Especially maddening to the student of military history is the book's failure to place barbarian warfare within a Roman context. Laing is clearly aware that "Roman" generals of late Antiquity were often "barbarians" and that the "Roman" armies of Stilicho and Aetius were nearly indistingishable from the "barbarian" forces of Alaric or Gaiseric. In short, what is missing and needed is discussion of the Roman military in late antiquity and its relationship with the "barbarians" and their leaders. Her brief discussion of these matters on pp. 3-4 is simply insufficient. Laing's book would have been much enriched if she had taken into greater account Thomas Burns' Barbarians within the Gates of Rome (1994). The omission of Wolfgang Liebeschuetz's work for the bibliography is puzzling, as is her decision to end the book before the Gothic Wars.

Although Laing clearly wrote this book with a general audience in mind, it is not a 'quick' or easy 'read'. The book begins well with a chapter on the Visigoths, which is a good, clear narrative of events. After this the chapters become more disjointed and choppy, with Laing's numerous sub-chapters, some consisting of a single paragraph, consistently getting in the way of the narrative flow. Though Laing's prose style is generally lucid, some sentences and passages simply defy comprehension. After observing how difficult it is to establish 'the truth', she declares, "The subject matter of this book is particularly open to speculation--it has been calculated to be (as it were) correct to the first two or three decimal places [?] because there is such a wealth of uncertainty in the material." (vii) "The Vandal fighting force may have been as low as 20,000. It was still too great to withstand any resistance from the inhabitants of Roman Africa." (66) This is less a problem than the book's repetitiveness, perhaps inevitable because of the overlapping narrative histories of the "barbarian" peoples she discusses in separate chapters, and lack of an analytical framework that would give the book cohesion and unity. The latter is exacerbated by the book's odd organization. It would have made far more sense to have moved the three thematic chapters, 7-9, to the beginning of the book. This would have helped the novice reader to understand better the scope and themes of the book before being plunged into a detailed narrative of Visigothic history. As it is, these chapters read more like an introduction than a conclusion.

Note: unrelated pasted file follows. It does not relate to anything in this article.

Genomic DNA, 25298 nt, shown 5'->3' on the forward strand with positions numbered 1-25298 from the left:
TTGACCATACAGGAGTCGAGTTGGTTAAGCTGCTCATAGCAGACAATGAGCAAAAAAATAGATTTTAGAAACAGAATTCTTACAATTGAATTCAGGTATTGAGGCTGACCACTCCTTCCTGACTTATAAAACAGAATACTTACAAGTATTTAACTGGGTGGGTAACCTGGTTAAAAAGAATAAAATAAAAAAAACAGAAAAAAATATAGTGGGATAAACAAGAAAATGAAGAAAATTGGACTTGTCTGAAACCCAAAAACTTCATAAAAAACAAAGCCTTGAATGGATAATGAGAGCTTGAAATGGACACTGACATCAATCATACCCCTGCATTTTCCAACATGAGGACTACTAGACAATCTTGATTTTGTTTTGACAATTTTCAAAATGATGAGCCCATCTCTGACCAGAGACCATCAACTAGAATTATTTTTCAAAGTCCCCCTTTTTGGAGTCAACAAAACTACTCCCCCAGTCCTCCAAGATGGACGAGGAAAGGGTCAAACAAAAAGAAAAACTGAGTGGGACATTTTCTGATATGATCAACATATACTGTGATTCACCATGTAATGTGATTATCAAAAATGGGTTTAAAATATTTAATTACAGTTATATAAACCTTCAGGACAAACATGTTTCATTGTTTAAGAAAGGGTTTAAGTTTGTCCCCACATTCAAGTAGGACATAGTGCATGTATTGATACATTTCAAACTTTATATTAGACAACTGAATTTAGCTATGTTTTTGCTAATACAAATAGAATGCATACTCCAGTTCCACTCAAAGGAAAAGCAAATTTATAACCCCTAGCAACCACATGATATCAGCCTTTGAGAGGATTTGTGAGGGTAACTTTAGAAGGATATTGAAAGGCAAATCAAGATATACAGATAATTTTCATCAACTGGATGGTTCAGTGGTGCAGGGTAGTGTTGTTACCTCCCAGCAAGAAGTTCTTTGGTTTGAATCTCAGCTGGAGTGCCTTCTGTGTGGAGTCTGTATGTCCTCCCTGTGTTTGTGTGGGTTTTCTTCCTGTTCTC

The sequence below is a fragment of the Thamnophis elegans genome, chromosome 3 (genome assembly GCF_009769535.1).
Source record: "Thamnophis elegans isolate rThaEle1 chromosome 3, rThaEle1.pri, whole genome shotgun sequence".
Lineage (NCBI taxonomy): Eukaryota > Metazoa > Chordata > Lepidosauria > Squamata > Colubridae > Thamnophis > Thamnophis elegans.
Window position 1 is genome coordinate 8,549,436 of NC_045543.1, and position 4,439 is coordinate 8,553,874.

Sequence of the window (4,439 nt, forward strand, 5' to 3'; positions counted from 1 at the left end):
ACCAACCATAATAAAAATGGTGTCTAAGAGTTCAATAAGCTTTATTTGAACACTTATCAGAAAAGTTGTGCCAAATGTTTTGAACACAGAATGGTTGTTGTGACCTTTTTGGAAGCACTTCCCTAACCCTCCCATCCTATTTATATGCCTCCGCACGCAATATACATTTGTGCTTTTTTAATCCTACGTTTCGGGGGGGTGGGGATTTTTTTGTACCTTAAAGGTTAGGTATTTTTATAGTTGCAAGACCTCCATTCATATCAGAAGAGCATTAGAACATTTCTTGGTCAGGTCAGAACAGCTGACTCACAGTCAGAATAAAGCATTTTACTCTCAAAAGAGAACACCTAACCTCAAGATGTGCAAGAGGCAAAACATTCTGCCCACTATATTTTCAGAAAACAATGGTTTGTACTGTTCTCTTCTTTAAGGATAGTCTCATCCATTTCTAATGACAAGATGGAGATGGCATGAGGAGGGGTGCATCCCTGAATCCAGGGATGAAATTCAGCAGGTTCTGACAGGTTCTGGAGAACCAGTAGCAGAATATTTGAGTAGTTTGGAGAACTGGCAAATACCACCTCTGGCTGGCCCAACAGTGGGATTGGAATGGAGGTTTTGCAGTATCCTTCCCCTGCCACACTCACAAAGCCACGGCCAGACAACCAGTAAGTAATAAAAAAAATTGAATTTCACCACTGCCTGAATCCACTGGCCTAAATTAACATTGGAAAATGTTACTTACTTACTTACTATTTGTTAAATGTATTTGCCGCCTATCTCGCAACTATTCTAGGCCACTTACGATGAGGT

Inevitably, the book has a number of minor careless errors. Romulus Augustulus, whom Laing accurately characterizes as a "puppet usurper"( x), was deposed in 476, not 475 (83). Rome did not "adopt Christianity as the official state religion in 313". (6) More disturbing is Laing's reversal of the "Germanist" and "Romanist" positions in her chapter on historiography. The error arises from her reliance on a carelessly written passage in K.F. Drew's The Barbarian Invasions (1970). I can understand how Laing made this error, but when writing a survey of this sort one ought to have better command of the basic historiographical controversies than this implies.

The book is nicely illustrated. The photographs are well chosen and intelligently arranged. Laing's captions are informative.